The Physiology of Flexibility:
Why You're Flexible (Or Not)

The physiology of flexibility is the science of how and why some people are more flexible than others. Is it purely genetics, or are there other factors?

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Here are the six major reasons why some people can stretch further than others. They are…


Your own physiology of flexibility depends heavily on how active you are and how much you stretch - at any age!

Youth And Age

Aging is a major factor in limiting natural flexibility. As you get older, muscles and joints inevitably get stiffer and tighter.[1]

However, we don't know how much of this is genetic vs. lifestyle choices. Having a very sedentary lifestyle will accelerate this process of losing natural flexibility, while being active, exercising, and moving around a lot will keep you limber.[2]

So, move it or lose it! Especially if you keep stretching and moving around, aging will impact you a lot less.


Exercise History

Your history of exercise and activity has a great impact on your own physiology of flexibility. If you spend your time predominantly in an office job or similar occupation, with no cause to use your flexibility, then it will go away.

And if you run on the weekends, play sports, do martial arts, run marathons, etc. you will generally be more flexible than your sedentary friends.

While this isn't something you're born with, don't belittle it. Habit and choices over the course of our life form us far more than our natural abilities.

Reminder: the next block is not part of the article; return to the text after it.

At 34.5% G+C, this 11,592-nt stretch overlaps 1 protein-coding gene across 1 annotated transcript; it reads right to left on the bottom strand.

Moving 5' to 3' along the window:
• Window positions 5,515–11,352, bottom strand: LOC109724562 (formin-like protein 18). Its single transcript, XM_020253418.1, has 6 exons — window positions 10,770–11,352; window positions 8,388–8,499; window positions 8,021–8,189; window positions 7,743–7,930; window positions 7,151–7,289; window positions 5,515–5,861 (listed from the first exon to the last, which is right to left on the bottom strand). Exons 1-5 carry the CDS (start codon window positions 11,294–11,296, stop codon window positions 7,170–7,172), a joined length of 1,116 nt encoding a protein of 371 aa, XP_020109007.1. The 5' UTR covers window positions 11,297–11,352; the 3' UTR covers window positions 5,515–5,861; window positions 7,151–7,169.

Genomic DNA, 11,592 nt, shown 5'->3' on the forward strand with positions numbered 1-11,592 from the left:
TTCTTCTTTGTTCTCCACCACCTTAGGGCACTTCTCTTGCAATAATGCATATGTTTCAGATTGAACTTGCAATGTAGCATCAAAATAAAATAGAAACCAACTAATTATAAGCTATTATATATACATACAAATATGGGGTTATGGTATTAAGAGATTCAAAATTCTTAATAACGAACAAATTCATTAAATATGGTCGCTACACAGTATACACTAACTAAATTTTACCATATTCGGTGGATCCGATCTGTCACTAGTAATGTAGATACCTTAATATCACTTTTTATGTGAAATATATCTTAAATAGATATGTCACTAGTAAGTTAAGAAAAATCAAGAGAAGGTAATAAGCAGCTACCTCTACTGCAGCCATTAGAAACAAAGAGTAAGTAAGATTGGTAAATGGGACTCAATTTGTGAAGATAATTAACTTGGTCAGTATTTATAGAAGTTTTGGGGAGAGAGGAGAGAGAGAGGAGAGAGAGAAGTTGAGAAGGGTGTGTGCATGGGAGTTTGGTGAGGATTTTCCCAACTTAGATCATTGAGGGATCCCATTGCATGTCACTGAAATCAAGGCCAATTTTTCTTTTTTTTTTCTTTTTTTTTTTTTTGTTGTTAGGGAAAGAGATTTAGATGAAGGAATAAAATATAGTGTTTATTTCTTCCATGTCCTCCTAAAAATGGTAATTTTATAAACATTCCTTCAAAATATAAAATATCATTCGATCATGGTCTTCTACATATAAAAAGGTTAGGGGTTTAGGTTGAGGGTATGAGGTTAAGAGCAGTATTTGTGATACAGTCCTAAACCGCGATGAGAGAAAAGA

Gender

Gender also plays a role in the physiology of flexibility, since women are generally more flexible then men. Sorry, guys.

Women have an edge in flexibility partially from nature and partially from nurture. Women have more flexible bodies because of the makeup of their connective tissue, and also because they tend to do activities that focus more on flexibility than brute strength (dancing, yoga, etc.)[3]


Genetics

This is where you just have to roll the dice. Some people are just naturally more flexible (or tighter) than others. Infuriating, isn't it? ;-)

Still, this is something you can't do anything about. So don't agonize over it. For the vast majority of people, genetic variation will not have nearly the impact on you over the course of your life as your habits and practices will have.

Even if you are naturally stiff, if you stretch 10-15 minutes a day, every day, that will make a world of difference.


Level of Muscle Tension

Your ambient level of muscle tension has a great affect on your flexibility. A tense muscle is a short muscle.

Most stretching exercises are devoted to causing your muscles to relax in order to lengthen. Muscles don't actually get longer, their cells just stop contracting. Even though their structure is the same as it was before stretching.


Elasticity of Connective Tissue

Your connective tissues can stretch in addition to your muscles, and help you be more flexible. Or not.

Most connective tissue is susceptible to stretching, but not to the same extent that muscles are.[4] There is something of genetic luck in how elastic your connective tissue is, but beyond that, exercise stretching will help lengthen your connective tissue along with your muscles.

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The Physiology of Flexibility: Why You're Flexible (Or Not)
References:

1. Walker, Brad. 2007. The Anatomy of Stretching. Chichester, England: Lotus Pub. Pp. 13.

2. Wharton, Jim, and Phil Wharton. 1996. The Whartons' Stretch Book: Featuring The Breakthrough Method of Active-Isolated Stretching. New York: Times Books. Pp. XXV.

3. Mellion, Morris B., Margot Putukian, and Christopher C. Madden. 2003. Sports Medicine Secrets. The Secrets Series. Philadelphia: Hanley & Belfus. Pp. 95.

4. Hyde, Cheryl L. 2002. Fitness Instructor Training Guide. Dubuque, Iowa: Kendall/Hunt. Pp. 136.

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